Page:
18355

Reducing the Cost of Heuristic Generation with Machine Learning

William F. Ogilvie
Institute for Computing Systems Architecture, School of Informatics, University of Edinburgh
University of Edinburgh, 2018

@article{ogilvie2018reducing,

   title={Reducing the cost of heuristic generation with machine learning},

   author={Ogilvie, William Fraser},

   year={2018},

   publisher={The University of Edinburgh}

}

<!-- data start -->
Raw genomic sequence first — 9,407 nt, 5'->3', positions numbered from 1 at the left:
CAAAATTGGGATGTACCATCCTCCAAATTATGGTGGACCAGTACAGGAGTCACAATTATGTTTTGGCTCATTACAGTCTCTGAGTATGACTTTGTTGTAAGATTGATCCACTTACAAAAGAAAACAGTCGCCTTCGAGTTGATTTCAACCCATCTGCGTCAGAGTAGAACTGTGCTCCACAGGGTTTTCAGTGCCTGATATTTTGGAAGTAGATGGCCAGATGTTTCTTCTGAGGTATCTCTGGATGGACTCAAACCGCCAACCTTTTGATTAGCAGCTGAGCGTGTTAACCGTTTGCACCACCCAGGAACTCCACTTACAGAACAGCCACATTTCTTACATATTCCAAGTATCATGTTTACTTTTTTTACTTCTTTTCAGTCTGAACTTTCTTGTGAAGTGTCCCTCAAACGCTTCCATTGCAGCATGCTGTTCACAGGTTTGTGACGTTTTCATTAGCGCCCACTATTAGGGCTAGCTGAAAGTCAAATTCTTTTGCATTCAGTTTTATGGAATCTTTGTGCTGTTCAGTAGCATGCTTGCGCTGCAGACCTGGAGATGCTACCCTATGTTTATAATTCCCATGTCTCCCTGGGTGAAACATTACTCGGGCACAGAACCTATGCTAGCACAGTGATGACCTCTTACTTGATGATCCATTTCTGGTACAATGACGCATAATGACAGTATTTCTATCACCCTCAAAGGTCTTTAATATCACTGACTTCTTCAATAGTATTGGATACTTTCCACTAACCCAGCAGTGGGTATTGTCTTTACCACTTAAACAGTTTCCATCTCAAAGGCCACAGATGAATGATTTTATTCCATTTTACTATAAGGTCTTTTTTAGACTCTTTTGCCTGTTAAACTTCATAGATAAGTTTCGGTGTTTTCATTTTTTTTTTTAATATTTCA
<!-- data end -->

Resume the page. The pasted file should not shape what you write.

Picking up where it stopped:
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The space of compile-time transformations and or run-time options which can improve the performance of a given code is usually so large as to be virtually impossible to search in any practical time-frame. Thus, heuristics are leveraged which can suggest good but not necessarily best configurations. Unfortunately, since such heuristics are tightly coupled to processor architecture performance is not portable; heuristics must be tuned, traditionally manually, for each device in turn. This is extremely laborious and the result is often outdated heuristics and less effective optimisation. Ideally, to keep up with changes in hardware and run-time environments a fast and automated method to generate heuristics is needed. Recent works have shown that machine learning can be used to produce mathematical models or rules in their place, which is automated but not necessarily fast. This thesis proposes the use of active machine learning, sequential analysis, and active feature acquisition to accelerate the training process in an automatic way, thereby tackling this timely and substantive issue. First, a demonstration of the efficiency of active learning over the previously standard supervised machine learning technique is presented in the form of an ensemble algorithm. This algorithm learns a model capable of predicting the best processing device in a heterogeneous system to use per workload size, per kernel. Active machine learning is a methodology which is sensitive to the cost of training; specifically, it is able to reduce the time taken to construct a model by predicting how much is expected to be learnt from each new training instance and then only choosing to learn from those most profitable examples. The exemplar heuristic is constructed on average 4x faster than a baseline approach, whilst maintaining comparable quality. Next, a combination of active learning and sequential analysis is presented which reduces both the number of samples per training example as well as the number of training examples overall. This allows for the creation of models based on noisy information, sacrificing accuracy per training instance for speed, without having a significant affect on the quality of the final product. In particular, the runtime of high-performance compute kernels is predicted from code transformations one may want to apply using a heuristic which was generated up to 26x faster than with active learning alone. Finally, preliminary work demonstrates that an automated system can be created which optimises both the number of training examples as well as which features to select during training to further substantially accelerate learning, in cases where each feature value that is revealed comes at some cost.
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